2. Policy Background
Grouse shooting in Scotland
The sport of shooting red grouse on heather moorlands is unique to the UK and has occurred since the mid-19th century. A ground nesting bird, the red grouse is fast and agile, and is considered to provide a testing game shooting opportunity. Today, productive grouse moors are mainly found in Scotland and the North of England, where moorlands are actively managed at different intensities by gamekeepers to provide these wild birds with favourable breeding and rearing habitats. Specific management activities include muirburn, predator control and the use of medicated grit to improve grouse health (Moorland Working Group, 2002).
There are three types of grouse shooting: driven, walked-up, and over pointers. Driven grouse shooting is the most intensive form and accounts for the majority of commercial grouse shooting in Scotland. The grouse shooting season runs from 12th August to 10th December each year. Unlike some other game birds, red grouse cannot be reared in captivity, meaning their numbers vary considerably between years, with weather, habitat, disease and predators all having potential impacts on numbers. Successful grouse rearing years provide greater opportunity to engage in shooting activities.
Multiple benefits from moorlands
Scotland's Land Use Strategy promotes an integrated approach to land management, with woodland regeneration, biodiversity conservation, carbon sequestration and recreation encouraged in moorland areas alongside traditional sporting activities (Scottish Government, 2016). Therefore, there is increasing pressure on land managers to deliver multiple benefits from moorlands, including the public benefits that these areas provide.
There have been questions raised about the positive and negative impacts of grouse shooting on biodiversity and other public benefits. While grouse moor managers and collaborators are taking active steps to reverse the decline of wading birds in Scotland, concerns generally focus on large-scale culls of mountain hares on grouse moors, muirburn and the persecution of raptors. It is particularly the latter that has generated emotive reactions from the general public, conservation organisations and campaigners, and led to increasing pressure on politicians to address the issue.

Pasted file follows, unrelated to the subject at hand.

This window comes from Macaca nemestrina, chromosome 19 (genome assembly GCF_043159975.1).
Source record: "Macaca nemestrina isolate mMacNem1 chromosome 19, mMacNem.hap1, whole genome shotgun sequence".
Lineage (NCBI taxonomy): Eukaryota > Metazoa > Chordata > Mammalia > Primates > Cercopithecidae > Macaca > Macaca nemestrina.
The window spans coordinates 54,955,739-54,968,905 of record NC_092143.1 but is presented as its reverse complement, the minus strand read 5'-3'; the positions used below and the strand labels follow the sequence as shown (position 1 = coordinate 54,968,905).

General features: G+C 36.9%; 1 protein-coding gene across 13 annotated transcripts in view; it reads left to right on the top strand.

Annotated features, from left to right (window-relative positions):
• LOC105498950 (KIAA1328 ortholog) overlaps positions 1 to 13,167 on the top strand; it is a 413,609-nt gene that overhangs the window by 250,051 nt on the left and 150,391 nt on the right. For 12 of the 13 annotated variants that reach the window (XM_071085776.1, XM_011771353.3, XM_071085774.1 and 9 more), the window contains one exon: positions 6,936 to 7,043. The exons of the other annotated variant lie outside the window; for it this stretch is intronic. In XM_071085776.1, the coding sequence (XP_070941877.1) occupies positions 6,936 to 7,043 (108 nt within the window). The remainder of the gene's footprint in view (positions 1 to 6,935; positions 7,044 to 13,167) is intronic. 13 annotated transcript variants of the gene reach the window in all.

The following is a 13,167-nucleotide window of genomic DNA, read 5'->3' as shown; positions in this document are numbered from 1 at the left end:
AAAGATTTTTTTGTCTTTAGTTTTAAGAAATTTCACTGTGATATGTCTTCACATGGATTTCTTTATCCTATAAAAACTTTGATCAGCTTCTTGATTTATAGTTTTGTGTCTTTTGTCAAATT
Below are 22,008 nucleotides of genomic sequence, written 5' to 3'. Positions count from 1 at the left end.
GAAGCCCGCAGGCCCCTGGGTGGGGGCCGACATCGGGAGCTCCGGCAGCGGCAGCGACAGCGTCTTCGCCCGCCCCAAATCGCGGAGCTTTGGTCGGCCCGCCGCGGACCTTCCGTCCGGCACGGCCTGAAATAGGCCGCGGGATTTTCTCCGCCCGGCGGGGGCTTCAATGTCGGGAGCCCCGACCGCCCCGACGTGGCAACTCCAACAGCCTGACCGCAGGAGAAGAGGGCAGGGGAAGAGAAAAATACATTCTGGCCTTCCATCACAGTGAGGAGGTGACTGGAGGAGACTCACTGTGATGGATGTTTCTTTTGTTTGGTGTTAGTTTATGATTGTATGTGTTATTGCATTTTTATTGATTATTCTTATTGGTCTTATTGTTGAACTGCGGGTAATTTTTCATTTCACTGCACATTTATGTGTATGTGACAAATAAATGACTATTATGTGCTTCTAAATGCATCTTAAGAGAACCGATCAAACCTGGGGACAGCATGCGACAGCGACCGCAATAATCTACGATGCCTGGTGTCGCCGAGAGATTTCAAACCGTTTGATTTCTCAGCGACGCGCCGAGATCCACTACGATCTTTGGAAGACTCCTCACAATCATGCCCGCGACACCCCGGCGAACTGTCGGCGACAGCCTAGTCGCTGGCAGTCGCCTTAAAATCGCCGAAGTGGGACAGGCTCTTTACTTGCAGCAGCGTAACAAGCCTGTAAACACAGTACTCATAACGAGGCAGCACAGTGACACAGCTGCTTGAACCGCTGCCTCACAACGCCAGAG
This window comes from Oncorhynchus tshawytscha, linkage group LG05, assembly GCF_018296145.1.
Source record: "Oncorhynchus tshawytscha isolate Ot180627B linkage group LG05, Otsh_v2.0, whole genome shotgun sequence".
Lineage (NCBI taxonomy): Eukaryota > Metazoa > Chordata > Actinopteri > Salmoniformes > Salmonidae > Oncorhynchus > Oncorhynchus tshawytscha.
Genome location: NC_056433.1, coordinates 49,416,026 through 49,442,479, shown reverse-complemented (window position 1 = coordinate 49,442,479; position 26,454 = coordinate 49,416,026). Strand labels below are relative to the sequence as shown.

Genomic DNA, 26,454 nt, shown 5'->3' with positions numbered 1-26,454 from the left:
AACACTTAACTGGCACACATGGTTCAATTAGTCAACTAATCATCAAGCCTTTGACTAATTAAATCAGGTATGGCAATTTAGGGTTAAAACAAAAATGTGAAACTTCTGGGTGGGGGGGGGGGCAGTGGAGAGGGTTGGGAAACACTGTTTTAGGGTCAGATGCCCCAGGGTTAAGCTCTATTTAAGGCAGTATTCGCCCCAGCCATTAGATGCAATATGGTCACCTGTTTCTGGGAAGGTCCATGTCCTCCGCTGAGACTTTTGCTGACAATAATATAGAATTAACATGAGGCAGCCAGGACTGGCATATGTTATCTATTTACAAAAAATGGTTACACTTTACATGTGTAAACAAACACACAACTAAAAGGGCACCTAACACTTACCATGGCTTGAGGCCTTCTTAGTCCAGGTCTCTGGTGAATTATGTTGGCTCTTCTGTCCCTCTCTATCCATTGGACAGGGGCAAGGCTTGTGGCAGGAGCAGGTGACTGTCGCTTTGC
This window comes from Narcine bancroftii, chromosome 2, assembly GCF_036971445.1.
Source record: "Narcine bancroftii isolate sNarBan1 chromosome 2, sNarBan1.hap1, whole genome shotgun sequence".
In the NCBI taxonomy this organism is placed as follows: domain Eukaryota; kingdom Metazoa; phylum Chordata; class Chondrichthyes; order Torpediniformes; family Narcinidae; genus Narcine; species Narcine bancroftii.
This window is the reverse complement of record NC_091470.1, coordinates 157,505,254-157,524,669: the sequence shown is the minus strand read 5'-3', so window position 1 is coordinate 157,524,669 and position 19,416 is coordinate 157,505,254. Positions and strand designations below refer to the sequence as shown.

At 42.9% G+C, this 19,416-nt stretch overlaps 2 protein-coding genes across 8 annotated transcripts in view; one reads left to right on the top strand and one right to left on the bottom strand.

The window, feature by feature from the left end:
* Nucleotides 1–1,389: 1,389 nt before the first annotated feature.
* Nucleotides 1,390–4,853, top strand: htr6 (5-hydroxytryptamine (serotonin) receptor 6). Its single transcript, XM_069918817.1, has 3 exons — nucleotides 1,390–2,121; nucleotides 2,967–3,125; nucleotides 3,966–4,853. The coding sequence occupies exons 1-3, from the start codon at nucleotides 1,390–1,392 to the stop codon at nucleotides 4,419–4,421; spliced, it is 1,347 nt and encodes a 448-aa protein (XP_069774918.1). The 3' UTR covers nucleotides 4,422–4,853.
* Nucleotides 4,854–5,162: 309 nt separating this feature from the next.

There has been a growing public and political concern relating to the disappearance of golden eagles in Scotland. In 2016, the Cabinet Secretary for Environment, Climate Change and Land Reform asked Scottish Natural Heritage (SNH) to report on the issue. In May 2017, SNH published a commissioned report that studied the movements of 131 young golden eagles over a 12-year period, finding that more than 40 had disappeared in suspicious circumstances. The majority of cases were found to have occurred on or near to (within 2km) land that was managed for driven grouse shooting (Whitfield and Fielding, 2017). Indeed, in summer 2019, further, significant attention was brought to the disappearance of two golden eagles in Perthshire, with more calls being made for political action to regulate grouse moor management.
When the SNH report was published, the Scottish Government specified the intention to establish a group (the Grouse Moor Management Group – GMMG), with a remit to look at "the environmental impact of grouse moor management practices such as muirburn, the use of medicated grit and mountain hare culls and advise on the option of licensing grouse shooting businesses" (Scottish Government, 2018). In the same month, the Cabinet Secretary also announced commissioning of research into the costs and benefits of large shooting estates to Scotland's economy and biodiversity. A related Programme for Government commitment (2017-2018) also confirmed that a research project would be commissioned on the topic, alongside "work in relation to protecting gamekeepers' employment and other rights" (Scottish Government, 2017).
These announcements by the Cabinet Secretary focused specifically on driven grouse shooting. The GMMG, chaired by Professor Alan Werritty, began its work in November 2017 to "ensure grouse moor management [driven and walked-up] continues to contribute to the rural economy while being environmentally sustainable and compliant with the law". During the working life of the GMMG, 'Phase 1' of this research into the socio-economic and biodiversity impacts of driven grouse (Brooker et al., 2018a) was completed and the GMMG considered the results. The GMMG's final report and recommendations to Scottish Ministers was published in December 2019 (GMMG, 2019).
This 'Phase 2' of the socio-economic and biodiversity impacts research, along with the study of gamekeepers' rights, provides new evidence that addresses some of the knowledge gaps identified during the Phase 1 research and in the evidence collated by the GMMG.